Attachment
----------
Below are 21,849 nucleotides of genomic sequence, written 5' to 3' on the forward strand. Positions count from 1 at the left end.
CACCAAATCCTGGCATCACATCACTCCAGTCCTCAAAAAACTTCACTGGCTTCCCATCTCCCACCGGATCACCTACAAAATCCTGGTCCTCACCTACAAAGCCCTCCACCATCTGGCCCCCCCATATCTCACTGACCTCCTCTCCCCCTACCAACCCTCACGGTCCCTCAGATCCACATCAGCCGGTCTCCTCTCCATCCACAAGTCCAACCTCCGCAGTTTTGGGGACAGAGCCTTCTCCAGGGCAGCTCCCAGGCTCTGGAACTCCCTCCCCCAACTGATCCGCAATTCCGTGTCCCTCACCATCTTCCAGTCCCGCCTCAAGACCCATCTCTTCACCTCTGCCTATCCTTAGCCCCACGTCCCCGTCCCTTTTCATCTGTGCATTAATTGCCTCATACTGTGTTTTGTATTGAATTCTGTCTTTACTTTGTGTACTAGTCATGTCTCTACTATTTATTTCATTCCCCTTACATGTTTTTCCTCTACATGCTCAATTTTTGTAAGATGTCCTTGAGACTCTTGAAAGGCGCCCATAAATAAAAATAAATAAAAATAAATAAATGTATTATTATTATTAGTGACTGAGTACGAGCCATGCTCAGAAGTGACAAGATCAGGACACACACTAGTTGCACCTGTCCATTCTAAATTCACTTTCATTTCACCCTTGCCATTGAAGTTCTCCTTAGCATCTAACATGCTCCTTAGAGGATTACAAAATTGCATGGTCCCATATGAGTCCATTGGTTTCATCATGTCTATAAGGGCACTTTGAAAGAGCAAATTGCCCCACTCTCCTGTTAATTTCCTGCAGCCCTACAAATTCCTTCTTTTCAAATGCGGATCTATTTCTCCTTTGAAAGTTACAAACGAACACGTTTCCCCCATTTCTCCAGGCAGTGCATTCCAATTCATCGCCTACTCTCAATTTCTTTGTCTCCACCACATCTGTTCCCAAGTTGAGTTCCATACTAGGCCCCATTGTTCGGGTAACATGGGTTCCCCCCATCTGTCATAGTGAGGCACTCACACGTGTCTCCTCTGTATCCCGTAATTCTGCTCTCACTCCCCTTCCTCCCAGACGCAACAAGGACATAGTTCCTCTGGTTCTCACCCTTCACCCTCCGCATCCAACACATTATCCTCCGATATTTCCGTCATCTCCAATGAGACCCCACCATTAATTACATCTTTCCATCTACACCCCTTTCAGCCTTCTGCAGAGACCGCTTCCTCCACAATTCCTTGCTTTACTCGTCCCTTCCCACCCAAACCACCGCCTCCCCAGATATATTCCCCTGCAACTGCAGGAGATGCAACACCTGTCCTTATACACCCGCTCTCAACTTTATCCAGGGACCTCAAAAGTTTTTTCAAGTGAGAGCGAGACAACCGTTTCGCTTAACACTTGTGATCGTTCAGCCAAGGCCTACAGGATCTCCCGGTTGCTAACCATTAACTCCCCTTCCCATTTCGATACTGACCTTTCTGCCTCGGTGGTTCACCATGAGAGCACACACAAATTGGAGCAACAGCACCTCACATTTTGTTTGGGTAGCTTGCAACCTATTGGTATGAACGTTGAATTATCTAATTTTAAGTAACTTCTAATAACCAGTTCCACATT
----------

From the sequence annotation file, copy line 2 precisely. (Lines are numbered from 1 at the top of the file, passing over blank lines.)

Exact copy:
CACCAAATCCTGGCATCACATCACTCCAGTCCTCAAAAAACTTCACTGGCTTCCCATCTCCCACCGGATCACCTACAAAATCCTGGTCCTCACCTACAAAGCCCTCCACCATCTGGCCCCCCCATATCTCACTGACCTCCTCTCCCCCTACCAACCCTCACGGTCCCTCAGATCCACATCAGCCGGTCTCCTCTCCATCCACAAGTCCAACCTCCGCAGTTTTGGGGACAGAGCCTTCTCCAGGGCAGCTCCCAGGCTCTGGAACTCCCTCCCCCAACTGATCCGCAATTCCGTGTCCCTCACCATCTTCCAGTCCCGCCTCAAGACCCATCTCTTCACCTCTGCCTATCCTTAGCCCCACGTCCCCGTCCCTTTTCATCTGTGCATTAATTGCCTCATACTGTGTTTTGTATTGAATTCTGTCTTTACTTTGTGTACTAGTCATGTCTCTACTATTTATTTCATTCCCCTTACATGTTTTTCCTCTACATGCTCAATTTTTGTAAGATGTCCTTGAGACTCTTGAAAGGCGCCCATAAATAAAAATAAATAAAAATAAATAAATGTATTATTATTATTAGTGACTGAGTACGAGCCATGCTCAGAAGTGACAAGATCAGGACACACACTAGTTGCACCTGTCCATTCTAAATTCACTTTCATTTCACCCTTGCCATTGAAGTTCTCCTTAGCATCTAACATGCTCCTTAGAGGATTACAAAATTGCATGGTCCCATATGAGTCCATTGGTTTCATCATGTCTATAAGGGCACTTTGAAAGAGCAAATTGCCCCACTCTCCTGTTAATTTCCTGCAGCCCTACAAATTCCTTCTTTTCAAATGCGGATCTATTTCTCCTTTGAAAGTTACAAACGAACACGTTTCCCCCATTTCTCCAGGCAGTGCATTCCAATTCATCGCCTACTCTCAATTTCTTTGTCTCCACCACATCTGTTCCCAAGTTGAGTTCCATACTAGGCCCCATTGTTCGGGTAACATGGGTTCCCCCCATCTGTCATAGTGAGGCACTCACACGTGTCTCCTCTGTATCCCGTAATTCTGCTCTCACTCCCCTTCCTCCCAGACGCAACAAGGACATAGTTCCTCTGGTTCTCACCCTTCACCCTCCGCATCCAACACATTATCCTCCGATATTTCCGTCATCTCCAATGAGACCCCACCATTAATTACATCTTTCCATCTACACCCCTTTCAGCCTTCTGCAGAGACCGCTTCCTCCACAATTCCTTGCTTTACTCGTCCCTTCCCACCCAAACCACCGCCTCCCCAGATATATTCCCCTGCAACTGCAGGAGATGCAACACCTGTCCTTATACACCCGCTCTCAACTTTATCCAGGGACCTCAAAAGTTTTTTCAAGTGAGAGCGAGACAACCGTTTCGCTTAACACTTGTGATCGTTCAGCCAAGGCCTACAGGATCTCCCGGTTGCTAACCATTAACTCCCCTTCCCATTTCGATACTGACCTTTCTGCCTCGGTGGTTCACCATGAGAGCACACACAAATTGGAGCAACAGCACCTCACATTTTGTTTGGGTAGCTTGCAACCTATTGGTATGAACGTTGAATTATCTAATTTTAAGTAACTTCTAATAACCAGTTCCACATT